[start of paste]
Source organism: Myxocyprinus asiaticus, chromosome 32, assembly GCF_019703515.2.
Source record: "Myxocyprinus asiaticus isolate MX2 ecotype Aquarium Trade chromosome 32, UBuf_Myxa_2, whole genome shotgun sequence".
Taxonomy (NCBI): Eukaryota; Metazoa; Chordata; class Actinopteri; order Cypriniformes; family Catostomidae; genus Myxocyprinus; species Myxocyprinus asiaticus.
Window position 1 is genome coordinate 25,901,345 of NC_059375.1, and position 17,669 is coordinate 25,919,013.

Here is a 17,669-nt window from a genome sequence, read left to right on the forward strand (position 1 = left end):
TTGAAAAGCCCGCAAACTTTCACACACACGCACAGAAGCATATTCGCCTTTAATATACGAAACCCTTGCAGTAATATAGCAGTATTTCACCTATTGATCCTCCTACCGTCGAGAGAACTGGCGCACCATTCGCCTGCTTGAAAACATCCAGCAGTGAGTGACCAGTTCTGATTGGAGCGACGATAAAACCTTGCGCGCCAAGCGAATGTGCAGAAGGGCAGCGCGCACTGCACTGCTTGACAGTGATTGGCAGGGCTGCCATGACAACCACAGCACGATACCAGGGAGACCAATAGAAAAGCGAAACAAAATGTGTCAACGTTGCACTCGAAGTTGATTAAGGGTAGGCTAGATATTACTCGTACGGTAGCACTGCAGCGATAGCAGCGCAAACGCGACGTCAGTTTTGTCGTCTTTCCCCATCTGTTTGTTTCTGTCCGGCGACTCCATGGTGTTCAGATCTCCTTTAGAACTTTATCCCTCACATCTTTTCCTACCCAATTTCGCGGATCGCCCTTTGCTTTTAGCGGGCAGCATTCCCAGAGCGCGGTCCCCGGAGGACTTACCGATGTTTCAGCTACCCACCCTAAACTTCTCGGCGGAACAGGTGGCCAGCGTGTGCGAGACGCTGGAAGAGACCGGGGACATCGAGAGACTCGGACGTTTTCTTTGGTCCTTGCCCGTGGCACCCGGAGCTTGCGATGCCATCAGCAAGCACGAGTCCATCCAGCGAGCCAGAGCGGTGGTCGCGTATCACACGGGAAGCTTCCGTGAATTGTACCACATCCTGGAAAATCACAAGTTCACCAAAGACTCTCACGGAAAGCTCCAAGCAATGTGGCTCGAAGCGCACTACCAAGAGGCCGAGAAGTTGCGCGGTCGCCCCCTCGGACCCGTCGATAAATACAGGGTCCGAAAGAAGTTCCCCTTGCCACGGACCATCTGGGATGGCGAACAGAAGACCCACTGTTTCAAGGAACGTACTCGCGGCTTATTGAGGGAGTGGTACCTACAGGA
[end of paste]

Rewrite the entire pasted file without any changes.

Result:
Source organism: Myxocyprinus asiaticus, chromosome 32, assembly GCF_019703515.2.
Source record: "Myxocyprinus asiaticus isolate MX2 ecotype Aquarium Trade chromosome 32, UBuf_Myxa_2, whole genome shotgun sequence".
Taxonomy (NCBI): Eukaryota; Metazoa; Chordata; class Actinopteri; order Cypriniformes; family Catostomidae; genus Myxocyprinus; species Myxocyprinus asiaticus.
Window position 1 is genome coordinate 25,901,345 of NC_059375.1, and position 17,669 is coordinate 25,919,013.

Here is a 17,669-nt window from a genome sequence, read left to right on the forward strand (position 1 = left end):
TTGAAAAGCCCGCAAACTTTCACACACACGCACAGAAGCATATTCGCCTTTAATATACGAAACCCTTGCAGTAATATAGCAGTATTTCACCTATTGATCCTCCTACCGTCGAGAGAACTGGCGCACCATTCGCCTGCTTGAAAACATCCAGCAGTGAGTGACCAGTTCTGATTGGAGCGACGATAAAACCTTGCGCGCCAAGCGAATGTGCAGAAGGGCAGCGCGCACTGCACTGCTTGACAGTGATTGGCAGGGCTGCCATGACAACCACAGCACGATACCAGGGAGACCAATAGAAAAGCGAAACAAAATGTGTCAACGTTGCACTCGAAGTTGATTAAGGGTAGGCTAGATATTACTCGTACGGTAGCACTGCAGCGATAGCAGCGCAAACGCGACGTCAGTTTTGTCGTCTTTCCCCATCTGTTTGTTTCTGTCCGGCGACTCCATGGTGTTCAGATCTCCTTTAGAACTTTATCCCTCACATCTTTTCCTACCCAATTTCGCGGATCGCCCTTTGCTTTTAGCGGGCAGCATTCCCAGAGCGCGGTCCCCGGAGGACTTACCGATGTTTCAGCTACCCACCCTAAACTTCTCGGCGGAACAGGTGGCCAGCGTGTGCGAGACGCTGGAAGAGACCGGGGACATCGAGAGACTCGGACGTTTTCTTTGGTCCTTGCCCGTGGCACCCGGAGCTTGCGATGCCATCAGCAAGCACGAGTCCATCCAGCGAGCCAGAGCGGTGGTCGCGTATCACACGGGAAGCTTCCGTGAATTGTACCACATCCTGGAAAATCACAAGTTCACCAAAGACTCTCACGGAAAGCTCCAAGCAATGTGGCTCGAAGCGCACTACCAAGAGGCCGAGAAGTTGCGCGGTCGCCCCCTCGGACCCGTCGATAAATACAGGGTCCGAAAGAAGTTCCCCTTGCCACGGACCATCTGGGATGGCGAACAGAAGACCCACTGTTTCAAGGAACGTACTCGCGGCTTATTGAGGGAGTGGTACCTACAGGA